Everyone has said something awkward to someone else and lived to tell the tale. We’ve all forgotten somebody’s name or said, “You too!” when the concession stand girl says to enjoy our movie. Not only are these things uber-common, but they’re not nearly as embarrassing as you feel they are.

      Think about how you react when someone else does something awkward. Do you think, “Wow, that person’s such a loser!” or do you think, “What a relief, I’m not the only one who does that.” Chances are good that’s the same reaction others have to you when you stumble.

      Remember, self-consciousness is a state of mind that you have control over. You don’t have to feel this way. Do what you need to in order to build your confidence, put your self-consciousness in perspective, and start exercising your “I feel awesome about myself” muscle. It’ll get easier with time.

      When Is Being Self-Conscious a Good Thing?

      Self-consciousness can sometimes be a good thing[8], but you have to take the awkwardness and nerves out of it.

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      In this case, “self-aware” is a much better term. Knowing how you come off to people is an excellent trait; you’ll be able to read a room and understand how what you do and say affects others. These are fantastic skills for people work and personal relationships.

      Self-awareness helps you dress appropriately for the occasion, tells you that you’re talking too loud or not loud enough, and guides a conversation so you don’t offend or bore anyone.

      It’s not about being someone you’re not — that can actually have adverse effects, just like self-consciousness. Instead, it’s about turning up certain aspects of yourself to perform well in the situation.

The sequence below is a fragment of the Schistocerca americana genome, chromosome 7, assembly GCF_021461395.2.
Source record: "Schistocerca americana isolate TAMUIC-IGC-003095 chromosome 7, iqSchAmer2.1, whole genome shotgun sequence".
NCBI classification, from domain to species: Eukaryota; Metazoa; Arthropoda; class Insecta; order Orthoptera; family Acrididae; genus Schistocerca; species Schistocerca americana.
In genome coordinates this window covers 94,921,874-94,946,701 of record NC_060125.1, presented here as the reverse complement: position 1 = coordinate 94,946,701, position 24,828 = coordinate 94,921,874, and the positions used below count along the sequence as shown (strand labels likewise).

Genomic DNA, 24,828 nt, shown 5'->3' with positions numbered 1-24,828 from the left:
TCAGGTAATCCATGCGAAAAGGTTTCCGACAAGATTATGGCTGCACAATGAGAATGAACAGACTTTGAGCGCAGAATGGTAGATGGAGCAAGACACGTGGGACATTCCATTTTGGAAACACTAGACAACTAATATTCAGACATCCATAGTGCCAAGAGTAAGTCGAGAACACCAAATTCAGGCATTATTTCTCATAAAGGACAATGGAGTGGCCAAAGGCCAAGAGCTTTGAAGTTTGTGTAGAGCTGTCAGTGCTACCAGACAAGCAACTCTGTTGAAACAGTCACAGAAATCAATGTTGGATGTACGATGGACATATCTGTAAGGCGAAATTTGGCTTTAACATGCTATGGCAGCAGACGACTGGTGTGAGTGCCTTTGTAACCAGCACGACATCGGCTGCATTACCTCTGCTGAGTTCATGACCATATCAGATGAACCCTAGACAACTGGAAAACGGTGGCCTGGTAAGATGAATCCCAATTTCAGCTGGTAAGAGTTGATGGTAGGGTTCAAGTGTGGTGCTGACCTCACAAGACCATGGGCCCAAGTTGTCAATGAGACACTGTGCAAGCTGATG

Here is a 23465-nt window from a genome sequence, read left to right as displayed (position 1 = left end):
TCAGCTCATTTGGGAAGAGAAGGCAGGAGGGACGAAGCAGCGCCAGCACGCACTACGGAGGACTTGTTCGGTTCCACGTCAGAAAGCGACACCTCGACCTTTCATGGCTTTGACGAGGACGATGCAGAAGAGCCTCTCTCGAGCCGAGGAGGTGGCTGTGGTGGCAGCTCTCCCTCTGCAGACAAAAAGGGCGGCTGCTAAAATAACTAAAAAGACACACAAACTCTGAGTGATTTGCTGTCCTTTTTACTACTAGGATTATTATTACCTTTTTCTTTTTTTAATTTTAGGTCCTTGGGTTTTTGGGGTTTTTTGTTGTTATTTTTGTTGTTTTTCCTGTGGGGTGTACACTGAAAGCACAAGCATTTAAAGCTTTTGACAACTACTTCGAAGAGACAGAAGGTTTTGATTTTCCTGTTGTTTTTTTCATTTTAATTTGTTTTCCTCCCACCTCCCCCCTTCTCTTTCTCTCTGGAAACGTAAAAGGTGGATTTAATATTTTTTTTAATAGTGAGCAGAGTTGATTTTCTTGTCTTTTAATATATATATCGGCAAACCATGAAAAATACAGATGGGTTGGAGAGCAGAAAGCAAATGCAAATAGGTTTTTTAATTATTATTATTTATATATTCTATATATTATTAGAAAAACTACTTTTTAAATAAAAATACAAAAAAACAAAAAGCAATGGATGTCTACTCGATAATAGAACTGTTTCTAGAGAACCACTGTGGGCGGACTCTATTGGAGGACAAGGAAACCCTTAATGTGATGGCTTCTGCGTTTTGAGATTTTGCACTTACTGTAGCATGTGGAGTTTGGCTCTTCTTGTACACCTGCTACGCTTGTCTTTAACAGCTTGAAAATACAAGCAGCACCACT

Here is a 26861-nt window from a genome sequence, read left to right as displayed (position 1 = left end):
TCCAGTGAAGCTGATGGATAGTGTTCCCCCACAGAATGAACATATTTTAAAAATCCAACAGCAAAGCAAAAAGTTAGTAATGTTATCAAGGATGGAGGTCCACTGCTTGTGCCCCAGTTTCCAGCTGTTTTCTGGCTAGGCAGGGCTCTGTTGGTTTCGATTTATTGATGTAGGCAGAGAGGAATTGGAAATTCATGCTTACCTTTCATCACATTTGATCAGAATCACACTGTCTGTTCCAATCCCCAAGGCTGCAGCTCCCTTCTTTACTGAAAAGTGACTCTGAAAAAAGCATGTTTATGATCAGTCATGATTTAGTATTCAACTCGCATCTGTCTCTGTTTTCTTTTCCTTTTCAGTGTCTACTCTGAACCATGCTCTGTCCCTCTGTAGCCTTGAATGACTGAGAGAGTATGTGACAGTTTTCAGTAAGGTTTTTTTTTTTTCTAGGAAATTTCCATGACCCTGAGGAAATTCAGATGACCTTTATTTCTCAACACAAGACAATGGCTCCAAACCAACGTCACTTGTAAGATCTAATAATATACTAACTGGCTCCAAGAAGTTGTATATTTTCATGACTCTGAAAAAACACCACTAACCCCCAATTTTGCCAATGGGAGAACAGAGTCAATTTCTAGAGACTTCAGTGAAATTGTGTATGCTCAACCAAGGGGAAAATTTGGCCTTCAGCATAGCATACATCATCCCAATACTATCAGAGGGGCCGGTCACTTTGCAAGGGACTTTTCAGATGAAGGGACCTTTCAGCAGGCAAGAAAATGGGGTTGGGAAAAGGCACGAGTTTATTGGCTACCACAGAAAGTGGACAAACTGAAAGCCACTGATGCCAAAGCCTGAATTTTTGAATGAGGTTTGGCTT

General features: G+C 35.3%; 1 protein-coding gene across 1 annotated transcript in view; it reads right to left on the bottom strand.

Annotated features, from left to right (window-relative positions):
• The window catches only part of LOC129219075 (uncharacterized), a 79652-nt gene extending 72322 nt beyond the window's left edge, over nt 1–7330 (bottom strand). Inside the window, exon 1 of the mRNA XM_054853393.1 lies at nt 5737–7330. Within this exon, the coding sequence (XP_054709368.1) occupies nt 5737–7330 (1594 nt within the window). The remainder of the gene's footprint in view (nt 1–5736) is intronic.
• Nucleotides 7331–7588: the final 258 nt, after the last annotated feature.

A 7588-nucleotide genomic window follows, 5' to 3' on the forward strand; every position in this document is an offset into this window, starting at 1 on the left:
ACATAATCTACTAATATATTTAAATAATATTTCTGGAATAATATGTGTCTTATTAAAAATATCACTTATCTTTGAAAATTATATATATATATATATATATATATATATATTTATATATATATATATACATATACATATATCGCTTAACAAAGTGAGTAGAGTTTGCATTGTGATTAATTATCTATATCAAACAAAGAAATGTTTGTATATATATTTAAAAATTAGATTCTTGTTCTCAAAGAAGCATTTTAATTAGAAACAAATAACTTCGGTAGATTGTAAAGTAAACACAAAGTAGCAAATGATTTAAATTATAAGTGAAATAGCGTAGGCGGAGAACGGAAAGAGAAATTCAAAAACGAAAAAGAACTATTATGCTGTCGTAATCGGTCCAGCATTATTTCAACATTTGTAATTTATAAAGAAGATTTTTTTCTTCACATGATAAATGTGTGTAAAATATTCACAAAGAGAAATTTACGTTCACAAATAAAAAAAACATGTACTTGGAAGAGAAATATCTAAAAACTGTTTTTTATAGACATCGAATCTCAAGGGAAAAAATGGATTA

Final Thoughts

      When you’re self-conscious, you’re constantly battling with yourself in an effort to control how other people view you. You try to change yourself to suit what you think other people want to see.

      The truth, though, is that you can’t actually control how other people view you — and you may not even be correct about how they view you in the first place.

      Being confident doesn’t happen overnight. Instead, it happens in small steps as you slowly build your confidence and say “no” to your self-consciousness. It also requires accepting that you’re going to feel self-conscious sometimes, and that’s okay.

      Sometimes worrying that there is a problem can be more stressful than the problem itself. Feeling bad for feeling self-conscious can be more troublesome than simply feeling it and getting on with the day.

      Forgive yourself for being human and make the small changes that will lead to better confidence in the future.

      More Tips for Improving Your Self-Esteem

      Featured photo credit: Cata via unsplash.com

      Reference

      [1] Merriam-Webster: Self-conscious
      [2] Bustle: 7 Tips On How To Stop Feeling Self-Conscious
      [3] Marc and Angel: 10 Things to Remember When You Feel Unsure of Yourself
      [4] Bostitch: How to Protect Small Businesses From Burnout
      [5] Psychology Today: Self-conscious? Get Over It
      [6] Wake Forest University: Embracing Holistic Medicine
      [7] Center for Vein Restoration: What Causes Venous Ulcers, and How Are They Treated?
      [8] Scientific American: The Pros and Cons of Being Self-Aware